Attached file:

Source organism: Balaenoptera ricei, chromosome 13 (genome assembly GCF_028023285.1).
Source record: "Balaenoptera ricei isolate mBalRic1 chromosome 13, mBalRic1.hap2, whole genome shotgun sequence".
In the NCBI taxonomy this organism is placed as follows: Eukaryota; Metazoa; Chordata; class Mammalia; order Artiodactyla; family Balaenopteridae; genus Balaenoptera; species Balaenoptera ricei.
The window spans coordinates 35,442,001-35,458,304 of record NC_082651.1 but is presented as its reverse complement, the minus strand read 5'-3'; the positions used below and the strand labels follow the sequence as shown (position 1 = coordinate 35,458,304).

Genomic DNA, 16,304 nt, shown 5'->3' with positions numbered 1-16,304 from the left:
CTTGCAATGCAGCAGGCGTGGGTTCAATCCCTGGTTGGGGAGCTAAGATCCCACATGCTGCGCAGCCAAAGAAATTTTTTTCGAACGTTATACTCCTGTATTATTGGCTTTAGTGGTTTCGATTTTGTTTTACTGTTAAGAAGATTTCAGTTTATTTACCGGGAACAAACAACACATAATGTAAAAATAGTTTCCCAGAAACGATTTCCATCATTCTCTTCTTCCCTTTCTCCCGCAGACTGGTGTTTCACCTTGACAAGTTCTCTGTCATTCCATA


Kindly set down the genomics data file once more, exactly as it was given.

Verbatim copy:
Source organism: Balaenoptera ricei, chromosome 13 (genome assembly GCF_028023285.1).
Source record: "Balaenoptera ricei isolate mBalRic1 chromosome 13, mBalRic1.hap2, whole genome shotgun sequence".
In the NCBI taxonomy this organism is placed as follows: Eukaryota; Metazoa; Chordata; class Mammalia; order Artiodactyla; family Balaenopteridae; genus Balaenoptera; species Balaenoptera ricei.
The window spans coordinates 35,442,001-35,458,304 of record NC_082651.1 but is presented as its reverse complement, the minus strand read 5'-3'; the positions used below and the strand labels follow the sequence as shown (position 1 = coordinate 35,458,304).

Genomic DNA, 16,304 nt, shown 5'->3' with positions numbered 1-16,304 from the left:
CTTGCAATGCAGCAGGCGTGGGTTCAATCCCTGGTTGGGGAGCTAAGATCCCACATGCTGCGCAGCCAAAGAAATTTTTTTCGAACGTTATACTCCTGTATTATTGGCTTTAGTGGTTTCGATTTTGTTTTACTGTTAAGAAGATTTCAGTTTATTTACCGGGAACAAACAACACATAATGTAAAAATAGTTTCCCAGAAACGATTTCCATCATTCTCTTCTTCCCTTTCTCCCGCAGACTGGTGTTTCACCTTGACAAGTTCTCTGTCATTCCATA